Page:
The Buddhist saint N=ag=arjuna, who lived in South India in approximately the second century CE, is undoubtedly the most important, influential, and widely studied Mah=ay=ana Buddhist philosopher. His many works include texts addressed to lay audiences, letters of advice to kings, and a set of penetrating metaphysical and epistemological treatises. His greatest philosophical work, the Mūlamadhyamikak=arik=a--read and studied by philosophers in all major Buddhist schools of Tibet, China, Japan, and Korea--is one of the most influential works in the history of Indian philosophy. Now, in The Fundamental Wisdom of the Middle Way, Jay L. Garfield provides a clear and eminently readable translation of N=ag=arjuna's seminal work, offering those with little or no prior knowledge of Buddhist philosophy a view into the profound logic of the Mūlamadhyamikak=arik=a.
Garfield presents a superb translation of the Tibetan text of Mūlamadhyamikak=arik=a in its entirety, and a commentary reflecting the Tibetan tradition through which N=ag=arjuna's philosophical influence has largely been transmitted. Illuminating the systematic character of N=ag=arjuna's reasoning, Garfield shows how N=ag=arjuna develops his doctrine that all phenomena are empty of inherent existence, that is, than nothing exists substantially or independently. Despite lacking any essence, he argues, phenomena nonetheless exist conventionally, and that indeed conventional existence and ultimate emptiness are in fact the same thing. This represents the radical understanding of the Buddhist doctrine of the two truths, or two levels of reality. He offers a verse-by-verse commentary that explains N=ag=arjuna's positions and arguments in the language of Western metaphysics and epistemology, and connects N=ag=arjuna's concerns to those of Western philosophers such as Sextus, Hume, and Wittgenstein.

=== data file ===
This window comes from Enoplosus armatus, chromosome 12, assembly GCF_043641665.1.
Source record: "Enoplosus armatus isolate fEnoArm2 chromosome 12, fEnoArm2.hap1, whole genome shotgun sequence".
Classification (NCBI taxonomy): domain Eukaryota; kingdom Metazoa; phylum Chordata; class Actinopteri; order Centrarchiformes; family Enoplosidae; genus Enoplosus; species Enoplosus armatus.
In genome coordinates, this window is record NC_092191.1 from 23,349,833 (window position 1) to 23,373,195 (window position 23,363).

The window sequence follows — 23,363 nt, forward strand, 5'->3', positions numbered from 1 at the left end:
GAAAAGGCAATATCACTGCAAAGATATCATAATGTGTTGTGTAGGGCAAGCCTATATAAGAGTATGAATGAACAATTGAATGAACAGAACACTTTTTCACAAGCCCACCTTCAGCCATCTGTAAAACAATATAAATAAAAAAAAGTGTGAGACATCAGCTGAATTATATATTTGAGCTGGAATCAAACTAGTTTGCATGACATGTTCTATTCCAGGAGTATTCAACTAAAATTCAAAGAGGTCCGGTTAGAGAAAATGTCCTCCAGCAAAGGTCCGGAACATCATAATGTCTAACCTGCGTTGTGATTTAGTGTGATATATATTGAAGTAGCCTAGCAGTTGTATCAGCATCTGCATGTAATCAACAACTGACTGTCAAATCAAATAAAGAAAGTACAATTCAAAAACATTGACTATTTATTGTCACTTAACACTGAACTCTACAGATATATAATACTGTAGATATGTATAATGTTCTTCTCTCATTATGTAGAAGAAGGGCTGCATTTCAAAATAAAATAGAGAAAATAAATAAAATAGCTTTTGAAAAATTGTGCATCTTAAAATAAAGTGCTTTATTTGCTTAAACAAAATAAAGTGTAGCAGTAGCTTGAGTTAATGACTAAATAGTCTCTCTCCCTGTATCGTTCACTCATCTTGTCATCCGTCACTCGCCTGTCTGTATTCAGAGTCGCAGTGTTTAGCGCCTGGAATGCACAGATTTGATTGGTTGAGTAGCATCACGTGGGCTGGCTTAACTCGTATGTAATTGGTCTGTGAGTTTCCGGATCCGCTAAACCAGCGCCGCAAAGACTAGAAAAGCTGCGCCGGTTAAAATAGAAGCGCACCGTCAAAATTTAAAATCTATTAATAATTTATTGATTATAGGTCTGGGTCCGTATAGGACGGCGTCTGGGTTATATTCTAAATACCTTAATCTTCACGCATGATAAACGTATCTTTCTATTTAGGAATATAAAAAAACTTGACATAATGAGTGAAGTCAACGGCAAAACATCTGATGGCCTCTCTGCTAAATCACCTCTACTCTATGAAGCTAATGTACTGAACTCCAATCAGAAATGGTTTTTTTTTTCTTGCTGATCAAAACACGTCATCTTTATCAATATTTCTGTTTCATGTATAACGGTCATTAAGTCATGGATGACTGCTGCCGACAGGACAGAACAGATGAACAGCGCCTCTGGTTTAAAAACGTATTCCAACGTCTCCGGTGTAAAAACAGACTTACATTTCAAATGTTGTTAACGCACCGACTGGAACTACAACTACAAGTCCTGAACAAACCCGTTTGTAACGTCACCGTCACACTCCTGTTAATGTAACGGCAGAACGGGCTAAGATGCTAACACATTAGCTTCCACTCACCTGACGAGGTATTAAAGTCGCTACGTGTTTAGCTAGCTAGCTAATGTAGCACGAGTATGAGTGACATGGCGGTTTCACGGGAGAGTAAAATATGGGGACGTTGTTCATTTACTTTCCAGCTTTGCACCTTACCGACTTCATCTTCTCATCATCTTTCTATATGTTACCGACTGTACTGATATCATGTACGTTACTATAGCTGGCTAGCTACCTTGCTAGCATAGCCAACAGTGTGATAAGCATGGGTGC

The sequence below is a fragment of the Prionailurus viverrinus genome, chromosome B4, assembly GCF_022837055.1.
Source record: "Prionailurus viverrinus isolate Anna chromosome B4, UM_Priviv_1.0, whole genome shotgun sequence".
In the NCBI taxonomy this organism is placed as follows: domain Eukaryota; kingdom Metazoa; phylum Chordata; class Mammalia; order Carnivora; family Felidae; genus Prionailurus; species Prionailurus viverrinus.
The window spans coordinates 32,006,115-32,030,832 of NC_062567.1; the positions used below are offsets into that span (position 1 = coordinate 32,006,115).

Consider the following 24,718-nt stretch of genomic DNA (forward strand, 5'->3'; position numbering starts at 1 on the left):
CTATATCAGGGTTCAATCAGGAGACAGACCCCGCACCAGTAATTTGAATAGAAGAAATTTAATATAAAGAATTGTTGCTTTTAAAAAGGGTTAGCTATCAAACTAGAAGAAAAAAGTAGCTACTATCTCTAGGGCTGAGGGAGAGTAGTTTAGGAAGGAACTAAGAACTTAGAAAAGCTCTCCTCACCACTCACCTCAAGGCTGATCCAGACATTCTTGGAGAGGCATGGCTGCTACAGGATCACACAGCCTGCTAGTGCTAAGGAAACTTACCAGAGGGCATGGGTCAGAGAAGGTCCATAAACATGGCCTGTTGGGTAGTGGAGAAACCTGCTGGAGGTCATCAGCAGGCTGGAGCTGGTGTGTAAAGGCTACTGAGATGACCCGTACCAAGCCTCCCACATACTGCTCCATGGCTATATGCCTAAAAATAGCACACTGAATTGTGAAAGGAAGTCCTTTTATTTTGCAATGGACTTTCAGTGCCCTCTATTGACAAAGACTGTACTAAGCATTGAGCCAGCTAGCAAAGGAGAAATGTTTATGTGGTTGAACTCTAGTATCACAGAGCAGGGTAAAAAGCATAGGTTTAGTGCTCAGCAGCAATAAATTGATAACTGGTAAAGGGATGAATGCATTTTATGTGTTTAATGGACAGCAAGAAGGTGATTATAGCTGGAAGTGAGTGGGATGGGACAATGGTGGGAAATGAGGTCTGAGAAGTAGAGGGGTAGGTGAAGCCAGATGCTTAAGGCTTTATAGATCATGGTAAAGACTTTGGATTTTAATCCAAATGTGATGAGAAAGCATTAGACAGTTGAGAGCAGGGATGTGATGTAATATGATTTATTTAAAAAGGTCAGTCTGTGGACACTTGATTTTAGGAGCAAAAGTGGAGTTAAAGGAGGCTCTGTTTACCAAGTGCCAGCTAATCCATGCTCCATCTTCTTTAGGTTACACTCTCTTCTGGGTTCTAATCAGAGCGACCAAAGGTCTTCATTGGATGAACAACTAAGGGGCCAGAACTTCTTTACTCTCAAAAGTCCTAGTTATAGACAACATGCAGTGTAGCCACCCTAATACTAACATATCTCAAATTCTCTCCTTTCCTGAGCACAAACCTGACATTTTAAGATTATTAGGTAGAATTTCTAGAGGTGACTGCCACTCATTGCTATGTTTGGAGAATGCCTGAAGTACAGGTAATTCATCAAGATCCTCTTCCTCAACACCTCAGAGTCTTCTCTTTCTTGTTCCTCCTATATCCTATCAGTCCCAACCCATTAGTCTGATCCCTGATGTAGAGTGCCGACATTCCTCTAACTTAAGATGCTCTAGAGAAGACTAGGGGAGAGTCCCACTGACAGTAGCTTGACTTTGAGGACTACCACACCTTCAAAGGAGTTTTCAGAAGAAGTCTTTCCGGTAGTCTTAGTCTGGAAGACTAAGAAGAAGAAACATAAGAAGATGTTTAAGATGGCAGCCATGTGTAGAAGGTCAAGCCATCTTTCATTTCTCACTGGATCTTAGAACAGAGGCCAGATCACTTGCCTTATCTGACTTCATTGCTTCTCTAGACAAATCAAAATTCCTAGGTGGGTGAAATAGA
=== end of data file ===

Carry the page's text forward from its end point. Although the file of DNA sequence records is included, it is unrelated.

An accessible translation of the foundational text for all Mah=ay=ana Buddhism, The Fundamental Wisdom of the Middle Way offers insight to all those interested in the nature of reality.
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Interesting View of the World
This book is a mental exercise in following an argument. The thoughts contained within this book are deep, but the points are logical as long as you carefully follow along. It makes your brain hurt a little, but not necessarily in a bad way (unless you hate philosophy and then avoid this book like the plague).